Updated on December 10, 2021
Once again, sexism reared its ugly head in the comics medium during the past week…
Last week, it was fully revealed (after being an “open secret” for awhile) that artist Yale Stewart had sent unsolicited lewd pictures of himself to various women. Stewart is the cartoonist of the popular webcomic “JL8,” about child versions of DC Comics’ Justice League members. Stewart’s placed his comic on an indefinite (and likely permanent) hiatus, while also issuing an apology. Meanwhile, Stewart’s also facing accusations from another artist (Ulises Farinas) that his fundraising artwork for charity’s just an excuse to promote himself. The full details on all of this are available on Comic Book Reader (and The Outhouse).
I enjoyed reading “JL8,” but like others, I’m disappointed to learn of Mr. Stewart’s inappropriate behavior. (Yes, I’ve removed the link to “JL8” from the site’s blogroll.) The fact that there’s defenders of his actions is also sad. Website “Unleash the Fanboy” claimed “any self respecting American male younger than 30 knows the pain of the regrettable d**k slip.” Um, no. One have to go out of their way to take naughty pictures of themselves, let alone send them to someone who doesn’t want them in the first place. And what kind of people (over or under 30) would think doing that is OK in the first place, anyway?!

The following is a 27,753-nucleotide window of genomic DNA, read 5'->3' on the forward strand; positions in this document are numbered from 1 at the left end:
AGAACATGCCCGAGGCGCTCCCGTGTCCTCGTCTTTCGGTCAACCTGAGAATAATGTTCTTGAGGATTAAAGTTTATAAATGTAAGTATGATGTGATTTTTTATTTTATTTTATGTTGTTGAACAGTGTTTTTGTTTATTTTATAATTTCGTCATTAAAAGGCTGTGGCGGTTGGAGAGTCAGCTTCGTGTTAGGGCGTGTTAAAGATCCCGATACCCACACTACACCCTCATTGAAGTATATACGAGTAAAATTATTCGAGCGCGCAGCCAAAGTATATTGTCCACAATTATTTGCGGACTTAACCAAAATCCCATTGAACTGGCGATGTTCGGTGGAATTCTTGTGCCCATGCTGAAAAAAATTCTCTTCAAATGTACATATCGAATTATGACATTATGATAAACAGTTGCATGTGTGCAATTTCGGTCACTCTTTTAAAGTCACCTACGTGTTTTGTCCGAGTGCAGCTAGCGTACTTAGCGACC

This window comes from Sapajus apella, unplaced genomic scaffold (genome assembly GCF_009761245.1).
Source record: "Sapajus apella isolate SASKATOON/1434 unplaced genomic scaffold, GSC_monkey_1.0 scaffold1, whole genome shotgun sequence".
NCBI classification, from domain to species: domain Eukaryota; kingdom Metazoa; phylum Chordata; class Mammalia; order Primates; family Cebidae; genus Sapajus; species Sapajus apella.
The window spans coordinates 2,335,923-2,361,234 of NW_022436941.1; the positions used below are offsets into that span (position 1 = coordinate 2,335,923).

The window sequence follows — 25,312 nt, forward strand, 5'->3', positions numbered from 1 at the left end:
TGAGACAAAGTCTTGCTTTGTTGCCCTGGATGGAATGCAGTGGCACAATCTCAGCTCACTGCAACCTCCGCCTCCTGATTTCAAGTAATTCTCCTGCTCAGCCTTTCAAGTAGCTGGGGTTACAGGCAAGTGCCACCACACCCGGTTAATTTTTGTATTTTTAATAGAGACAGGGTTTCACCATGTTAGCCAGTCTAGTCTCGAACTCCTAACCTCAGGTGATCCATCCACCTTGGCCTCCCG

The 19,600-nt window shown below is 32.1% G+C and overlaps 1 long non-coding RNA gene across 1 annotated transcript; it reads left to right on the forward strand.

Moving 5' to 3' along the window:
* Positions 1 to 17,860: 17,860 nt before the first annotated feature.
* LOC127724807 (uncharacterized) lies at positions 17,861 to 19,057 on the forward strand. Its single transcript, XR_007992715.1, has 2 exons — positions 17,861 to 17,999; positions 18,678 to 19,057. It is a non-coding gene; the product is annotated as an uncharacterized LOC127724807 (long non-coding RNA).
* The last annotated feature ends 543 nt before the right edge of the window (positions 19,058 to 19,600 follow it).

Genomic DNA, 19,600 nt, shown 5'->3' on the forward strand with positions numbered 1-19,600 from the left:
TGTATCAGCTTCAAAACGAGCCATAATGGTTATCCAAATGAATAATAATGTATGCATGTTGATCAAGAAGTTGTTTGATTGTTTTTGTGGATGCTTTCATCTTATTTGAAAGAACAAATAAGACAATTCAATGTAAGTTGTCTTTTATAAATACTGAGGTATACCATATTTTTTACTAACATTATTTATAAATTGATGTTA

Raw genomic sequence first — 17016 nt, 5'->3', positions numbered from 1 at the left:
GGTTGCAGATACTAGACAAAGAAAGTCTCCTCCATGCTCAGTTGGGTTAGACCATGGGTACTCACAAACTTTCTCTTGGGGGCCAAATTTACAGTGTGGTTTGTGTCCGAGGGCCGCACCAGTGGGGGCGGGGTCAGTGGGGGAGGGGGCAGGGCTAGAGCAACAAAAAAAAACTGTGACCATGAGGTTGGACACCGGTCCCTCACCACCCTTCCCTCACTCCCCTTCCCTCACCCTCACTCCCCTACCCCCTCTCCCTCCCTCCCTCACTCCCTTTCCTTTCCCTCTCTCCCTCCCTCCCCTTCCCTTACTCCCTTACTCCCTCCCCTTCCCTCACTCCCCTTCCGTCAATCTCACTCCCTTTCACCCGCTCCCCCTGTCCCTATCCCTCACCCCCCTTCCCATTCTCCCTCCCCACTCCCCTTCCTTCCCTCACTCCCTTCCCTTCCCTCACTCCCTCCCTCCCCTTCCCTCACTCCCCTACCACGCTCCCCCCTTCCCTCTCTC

Meanwhile, Marvel announced that Spider-Woman is getting her own ongoing comic series this fall. Which would fit in fine with their previous attempts at expanding their readership to be more inclusive, except that Marvel’s offering this as the variant cover:
The artist of the cover, an Italian man named Milo Manara, is more known for drawing risque artwork (that I won’t be linking to from here). Unsurprisingly, the cover’s getting its defenders too, mostly under the “reasoning” of “that’s the sort of artwork he draws, what’d you expect?” Well, we’d expect that Marvel should’ve known better when hiring artists, especially when Marvel’s been trying to attract more female readers. More on the Spider-Woman story, including Manara’s own response to the controversy (translated from Italian), is available on The Mary Sue.
Let’s hope this week proves better than last week for women and comics…